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Wednesday, October 03, 2012

Low Road Contract Bid May Mean City Can Catch Up on Maintenance

• Malibu AYSO Facility Use Agreement May Mean Costs


The Malibu City Council at its meeting next week will find out the city may have gotten a financial break on its street maintenance program after a contractor bid low enough to offer nearly $200,000 more than what was budgeted to use to pave more streets.
Sully-Miller Contracting Company is the apparent low bidder in the amount of $652,716 for the construction project for street maintenance program for fiscal year 2012/13.
At the beginning of 2012, the council approved the city’s pavement management plan, which public works officials use as a tool to evaluate the conditions of the city-owned streets, develop street maintenance strategies and plan and budget maintenance funds.
According to public works officials, the current plan provides maintenance and rehabilitation work for the next 15 years with a yearly budget of $600.000 per year with the exception of the current fiscal year having a budget of $975.000.
For 2012-2013, the entire length of Malibu Road is to be resurfaced with rubberized asphalt concrete.
“The resurfacing includes the installation of 14 speed bumps along Malibu Road. The speed bumps are designed to reduce speeds, improve safety and have been requested by the Malibu Road Homeowners Association,” a staff report states.
The report goes on to state Morning View Drive from Philip Avenue to Cabrillo Street, Busch Drive from Calpine to Cuthbert Road, Busch Drive from Harvester Road to Rainsford Place and Winter Mesa Drive from Pacific Coast Highway to cul-de-sac are to receive a slurry seal treatment.
Construction is scheduled to begin by the end of October 2012 and is expected to be completed by Dec. 2012.
“Since the lowest bid was substantially  lower than the total project budget of $975,000, staff is currently looking into increasing the project scope of work to potentially include resurfacing portions of Latigo Canyon Road or Corral Canyon Road and applying a slurry seal treatment to portions of Philip Avenue, Calpine Drive and Culbert Road as identified in the pavement plan,” the staff report goes on to state.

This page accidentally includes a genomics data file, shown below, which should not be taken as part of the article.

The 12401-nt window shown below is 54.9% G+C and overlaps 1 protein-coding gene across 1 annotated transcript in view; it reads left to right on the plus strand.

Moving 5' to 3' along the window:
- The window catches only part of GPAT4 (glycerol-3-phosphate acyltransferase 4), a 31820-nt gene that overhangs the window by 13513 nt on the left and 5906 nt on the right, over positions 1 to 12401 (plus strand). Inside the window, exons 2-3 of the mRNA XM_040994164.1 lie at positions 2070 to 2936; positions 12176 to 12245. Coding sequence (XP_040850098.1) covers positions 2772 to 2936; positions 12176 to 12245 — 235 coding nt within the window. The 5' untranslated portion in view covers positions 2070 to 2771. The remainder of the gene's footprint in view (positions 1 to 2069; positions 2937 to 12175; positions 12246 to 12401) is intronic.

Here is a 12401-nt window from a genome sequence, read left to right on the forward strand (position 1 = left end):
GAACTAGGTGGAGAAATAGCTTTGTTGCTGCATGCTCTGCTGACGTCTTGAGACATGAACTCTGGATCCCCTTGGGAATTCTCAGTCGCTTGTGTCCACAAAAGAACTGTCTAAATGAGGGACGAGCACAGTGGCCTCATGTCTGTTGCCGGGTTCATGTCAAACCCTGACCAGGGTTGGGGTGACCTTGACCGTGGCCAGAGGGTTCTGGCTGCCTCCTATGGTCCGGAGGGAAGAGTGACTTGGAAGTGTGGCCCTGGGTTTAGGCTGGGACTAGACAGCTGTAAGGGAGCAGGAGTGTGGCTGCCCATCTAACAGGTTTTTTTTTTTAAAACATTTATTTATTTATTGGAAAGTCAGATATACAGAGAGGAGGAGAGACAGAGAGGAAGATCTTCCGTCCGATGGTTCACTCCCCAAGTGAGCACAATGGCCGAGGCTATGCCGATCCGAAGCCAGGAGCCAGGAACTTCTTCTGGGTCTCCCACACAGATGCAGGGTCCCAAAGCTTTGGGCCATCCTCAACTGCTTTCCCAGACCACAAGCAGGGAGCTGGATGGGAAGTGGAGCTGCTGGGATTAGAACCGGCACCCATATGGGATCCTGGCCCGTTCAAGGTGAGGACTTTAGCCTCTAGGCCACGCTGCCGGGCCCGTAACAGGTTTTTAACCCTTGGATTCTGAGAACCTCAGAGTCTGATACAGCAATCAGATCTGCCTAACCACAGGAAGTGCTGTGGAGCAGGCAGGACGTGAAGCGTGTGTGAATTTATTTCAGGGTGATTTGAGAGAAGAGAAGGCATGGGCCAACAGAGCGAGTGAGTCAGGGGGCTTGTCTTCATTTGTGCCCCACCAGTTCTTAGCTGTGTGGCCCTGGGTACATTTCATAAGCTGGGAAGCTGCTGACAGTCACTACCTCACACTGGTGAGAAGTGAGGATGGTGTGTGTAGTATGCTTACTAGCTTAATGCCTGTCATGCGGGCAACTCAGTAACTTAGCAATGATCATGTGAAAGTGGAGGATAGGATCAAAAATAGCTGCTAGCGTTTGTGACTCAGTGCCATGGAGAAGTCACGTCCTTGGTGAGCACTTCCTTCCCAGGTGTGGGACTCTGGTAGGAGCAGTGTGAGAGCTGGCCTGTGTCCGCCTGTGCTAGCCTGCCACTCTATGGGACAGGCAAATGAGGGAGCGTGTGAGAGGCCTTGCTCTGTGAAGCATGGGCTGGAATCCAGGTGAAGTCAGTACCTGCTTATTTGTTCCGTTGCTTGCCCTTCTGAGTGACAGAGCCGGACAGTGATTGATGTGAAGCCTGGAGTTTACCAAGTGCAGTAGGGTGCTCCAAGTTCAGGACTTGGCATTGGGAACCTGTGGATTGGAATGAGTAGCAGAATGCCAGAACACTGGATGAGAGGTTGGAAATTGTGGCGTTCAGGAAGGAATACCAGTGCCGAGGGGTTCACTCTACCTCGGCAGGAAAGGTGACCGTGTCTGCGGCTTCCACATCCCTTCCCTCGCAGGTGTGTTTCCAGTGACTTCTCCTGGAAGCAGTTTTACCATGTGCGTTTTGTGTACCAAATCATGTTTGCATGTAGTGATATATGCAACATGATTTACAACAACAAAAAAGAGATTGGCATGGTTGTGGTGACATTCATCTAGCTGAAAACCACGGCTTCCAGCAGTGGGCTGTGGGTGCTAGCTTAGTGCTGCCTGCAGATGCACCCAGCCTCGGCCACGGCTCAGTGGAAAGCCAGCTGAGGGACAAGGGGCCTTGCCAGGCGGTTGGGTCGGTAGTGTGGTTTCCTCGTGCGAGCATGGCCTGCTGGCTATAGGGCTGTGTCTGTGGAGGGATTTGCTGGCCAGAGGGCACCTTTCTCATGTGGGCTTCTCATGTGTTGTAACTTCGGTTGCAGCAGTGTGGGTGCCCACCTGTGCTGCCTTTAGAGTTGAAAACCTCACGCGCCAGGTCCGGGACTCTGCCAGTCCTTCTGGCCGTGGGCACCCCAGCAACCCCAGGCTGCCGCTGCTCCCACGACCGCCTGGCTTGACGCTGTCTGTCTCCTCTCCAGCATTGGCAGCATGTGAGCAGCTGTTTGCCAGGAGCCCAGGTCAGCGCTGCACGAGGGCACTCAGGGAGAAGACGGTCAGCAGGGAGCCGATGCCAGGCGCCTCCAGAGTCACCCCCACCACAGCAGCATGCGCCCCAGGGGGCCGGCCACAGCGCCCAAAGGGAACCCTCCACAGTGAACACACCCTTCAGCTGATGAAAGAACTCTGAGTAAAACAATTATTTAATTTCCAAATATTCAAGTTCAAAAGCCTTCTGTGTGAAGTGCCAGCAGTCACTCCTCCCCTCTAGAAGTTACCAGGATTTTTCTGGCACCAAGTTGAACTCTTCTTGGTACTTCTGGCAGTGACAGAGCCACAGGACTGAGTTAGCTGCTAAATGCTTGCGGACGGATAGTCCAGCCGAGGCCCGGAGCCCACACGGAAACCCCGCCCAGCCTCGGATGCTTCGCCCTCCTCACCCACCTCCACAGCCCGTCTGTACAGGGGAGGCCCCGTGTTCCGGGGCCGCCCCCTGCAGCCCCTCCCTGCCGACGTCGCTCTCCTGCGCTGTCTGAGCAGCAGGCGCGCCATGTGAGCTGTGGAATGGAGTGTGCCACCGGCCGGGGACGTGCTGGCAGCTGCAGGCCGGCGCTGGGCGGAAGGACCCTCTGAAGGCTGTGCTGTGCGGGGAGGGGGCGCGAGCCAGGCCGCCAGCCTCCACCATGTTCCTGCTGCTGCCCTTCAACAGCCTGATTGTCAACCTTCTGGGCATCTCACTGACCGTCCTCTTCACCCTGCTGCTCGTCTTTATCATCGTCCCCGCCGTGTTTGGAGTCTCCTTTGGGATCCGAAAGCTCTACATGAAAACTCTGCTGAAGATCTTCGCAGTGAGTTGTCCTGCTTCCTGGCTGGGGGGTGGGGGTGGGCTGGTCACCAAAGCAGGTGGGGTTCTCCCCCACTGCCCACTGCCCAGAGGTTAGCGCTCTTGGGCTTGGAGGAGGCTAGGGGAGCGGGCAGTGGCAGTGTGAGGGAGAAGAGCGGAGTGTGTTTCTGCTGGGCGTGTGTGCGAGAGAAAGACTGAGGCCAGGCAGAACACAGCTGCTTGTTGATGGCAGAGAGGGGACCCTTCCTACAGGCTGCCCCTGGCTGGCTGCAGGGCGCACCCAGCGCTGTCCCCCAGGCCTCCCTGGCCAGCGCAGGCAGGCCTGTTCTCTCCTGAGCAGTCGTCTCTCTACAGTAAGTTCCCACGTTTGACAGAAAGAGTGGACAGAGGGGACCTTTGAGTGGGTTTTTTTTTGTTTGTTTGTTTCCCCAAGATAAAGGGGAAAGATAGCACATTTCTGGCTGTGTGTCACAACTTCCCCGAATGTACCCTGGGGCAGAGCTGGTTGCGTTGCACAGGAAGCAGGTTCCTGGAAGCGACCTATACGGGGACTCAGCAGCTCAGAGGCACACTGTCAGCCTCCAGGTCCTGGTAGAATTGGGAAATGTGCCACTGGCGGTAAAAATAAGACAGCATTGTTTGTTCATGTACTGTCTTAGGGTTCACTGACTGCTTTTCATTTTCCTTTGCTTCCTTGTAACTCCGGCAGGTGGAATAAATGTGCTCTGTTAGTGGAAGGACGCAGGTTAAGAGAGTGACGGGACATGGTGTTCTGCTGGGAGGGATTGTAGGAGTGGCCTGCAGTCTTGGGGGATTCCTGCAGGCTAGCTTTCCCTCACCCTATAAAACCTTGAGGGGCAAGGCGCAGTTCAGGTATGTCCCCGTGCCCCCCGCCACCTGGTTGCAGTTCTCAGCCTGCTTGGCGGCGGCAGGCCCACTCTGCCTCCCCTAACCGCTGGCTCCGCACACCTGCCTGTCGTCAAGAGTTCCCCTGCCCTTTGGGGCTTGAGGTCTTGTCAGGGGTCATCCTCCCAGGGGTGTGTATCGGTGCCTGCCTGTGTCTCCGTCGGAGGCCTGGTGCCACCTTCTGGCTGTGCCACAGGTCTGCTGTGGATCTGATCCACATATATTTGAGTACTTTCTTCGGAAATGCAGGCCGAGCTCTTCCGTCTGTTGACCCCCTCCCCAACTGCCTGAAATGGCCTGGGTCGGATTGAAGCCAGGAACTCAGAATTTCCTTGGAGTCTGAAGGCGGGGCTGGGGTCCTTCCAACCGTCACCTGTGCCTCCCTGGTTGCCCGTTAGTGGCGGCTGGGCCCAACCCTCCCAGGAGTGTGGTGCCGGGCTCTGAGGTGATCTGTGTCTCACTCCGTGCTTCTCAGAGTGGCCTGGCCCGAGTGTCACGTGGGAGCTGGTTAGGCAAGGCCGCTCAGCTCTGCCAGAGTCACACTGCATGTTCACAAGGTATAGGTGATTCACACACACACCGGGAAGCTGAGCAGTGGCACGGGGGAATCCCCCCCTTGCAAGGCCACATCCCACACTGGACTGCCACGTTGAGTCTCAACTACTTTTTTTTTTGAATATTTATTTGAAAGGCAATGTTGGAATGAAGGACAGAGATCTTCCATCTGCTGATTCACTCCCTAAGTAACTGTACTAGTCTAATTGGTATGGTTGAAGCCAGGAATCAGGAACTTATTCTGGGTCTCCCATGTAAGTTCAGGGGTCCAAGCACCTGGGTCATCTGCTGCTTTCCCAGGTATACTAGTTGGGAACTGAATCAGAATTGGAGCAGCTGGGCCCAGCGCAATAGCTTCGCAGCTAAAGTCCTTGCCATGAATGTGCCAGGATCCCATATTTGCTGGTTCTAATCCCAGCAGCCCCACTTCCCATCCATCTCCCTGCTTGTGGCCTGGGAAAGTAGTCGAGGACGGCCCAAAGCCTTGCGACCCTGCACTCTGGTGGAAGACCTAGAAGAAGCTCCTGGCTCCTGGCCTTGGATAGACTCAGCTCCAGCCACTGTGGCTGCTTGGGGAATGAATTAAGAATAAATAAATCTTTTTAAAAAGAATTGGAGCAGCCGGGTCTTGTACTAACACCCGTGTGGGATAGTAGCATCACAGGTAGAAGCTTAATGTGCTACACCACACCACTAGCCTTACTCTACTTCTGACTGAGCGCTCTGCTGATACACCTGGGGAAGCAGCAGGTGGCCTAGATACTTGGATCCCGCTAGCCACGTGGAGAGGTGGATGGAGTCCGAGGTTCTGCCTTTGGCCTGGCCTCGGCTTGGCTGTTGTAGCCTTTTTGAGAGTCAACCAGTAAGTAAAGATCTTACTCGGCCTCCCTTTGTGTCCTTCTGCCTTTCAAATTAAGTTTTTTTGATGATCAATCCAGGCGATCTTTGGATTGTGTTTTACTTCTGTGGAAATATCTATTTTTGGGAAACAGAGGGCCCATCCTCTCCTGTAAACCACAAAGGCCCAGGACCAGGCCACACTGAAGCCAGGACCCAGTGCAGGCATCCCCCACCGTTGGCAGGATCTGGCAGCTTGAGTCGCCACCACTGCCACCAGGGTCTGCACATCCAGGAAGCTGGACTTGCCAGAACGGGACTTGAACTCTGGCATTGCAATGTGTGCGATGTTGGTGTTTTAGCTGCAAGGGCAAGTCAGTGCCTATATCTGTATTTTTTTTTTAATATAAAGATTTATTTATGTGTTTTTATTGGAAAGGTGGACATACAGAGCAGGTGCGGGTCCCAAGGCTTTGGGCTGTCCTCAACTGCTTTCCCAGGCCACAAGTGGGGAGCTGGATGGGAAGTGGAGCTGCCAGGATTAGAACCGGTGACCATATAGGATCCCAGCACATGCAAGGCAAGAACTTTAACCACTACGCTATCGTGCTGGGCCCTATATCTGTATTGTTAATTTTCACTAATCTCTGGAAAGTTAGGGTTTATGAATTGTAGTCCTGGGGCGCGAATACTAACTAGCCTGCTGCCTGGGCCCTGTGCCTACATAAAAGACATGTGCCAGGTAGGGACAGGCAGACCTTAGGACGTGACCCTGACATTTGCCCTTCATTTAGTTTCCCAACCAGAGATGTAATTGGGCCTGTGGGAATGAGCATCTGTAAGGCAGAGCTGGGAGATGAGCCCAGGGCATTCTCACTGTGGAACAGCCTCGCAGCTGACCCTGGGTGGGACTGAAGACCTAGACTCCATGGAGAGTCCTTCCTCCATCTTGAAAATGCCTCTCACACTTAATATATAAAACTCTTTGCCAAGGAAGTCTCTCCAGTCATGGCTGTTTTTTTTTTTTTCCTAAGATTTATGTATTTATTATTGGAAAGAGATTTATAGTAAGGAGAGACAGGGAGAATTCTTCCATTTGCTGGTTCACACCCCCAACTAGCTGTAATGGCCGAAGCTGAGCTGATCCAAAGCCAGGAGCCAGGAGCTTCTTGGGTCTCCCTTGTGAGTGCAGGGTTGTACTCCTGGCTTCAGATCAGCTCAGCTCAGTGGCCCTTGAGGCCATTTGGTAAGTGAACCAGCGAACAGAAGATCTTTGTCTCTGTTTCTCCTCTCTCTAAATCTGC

During another agenda item, the city council is expected to discuss a facility use agreement with Malibu AYSO.
“Each year the city spends $12,000 to $15,000 on turf maintenance for the fields at Malibu Bluffs Park, where soccer is played.
To date, AYSO has not been required to financially compensate the city for field use or maintenance.
“If approved, AYSO would be asked to share the annual costs associated with the maintenance and also pay fees for field use outside of its ‘regular season’ between months of February and July. Staff will meet annually with AYSO representatives to determine the level of financial support the city will receive,” wrote Recreation Manager Amy Crittenden, of the Parks and Recreation Department, in a staff report.
The council will be told the staff is recommending a more formal agreement between the municipality and Malibu AYSO.
AYSO, over the years, has had priority usage during its regular season for practices, clinics, games and board meetings. The city also allows AYSO to place a storage container at Bluffs Park to store equipment and supplies, according to city officials.
“This understanding has proved beneficial to the city over the years because AYSO has organized youth soccer programs for the community that the city would have had to otherwise  provide at a substantial cost to the community that the city would have had to otherwise provide at a substantial cost to participants and the city,” the staff report states.
“Malibu AYSO is the largest local youth sports group serving 850 to 900 participants between the ages of five to 17 each year..”
The standard facility use permit does not cover items such as compensation for field maintenance, fee waivers, subletting unused field space, on-site storage and outside ‘club’ team sue, according to municipal officials.
“The need for a formal agreement between the city and AYSO is necessary to address these issues. Staff has been working closely with ATSO in the past six months to et the agreement finalized and approved. Once approved by the city council, the agreement will be reviewed annually with the option to extend it by mutual agreement,” the staff report went on to state.
The Parks and Recreation Commission reviewed the proposed agreement at its meeting in August and recommended the city council approve the agreement.

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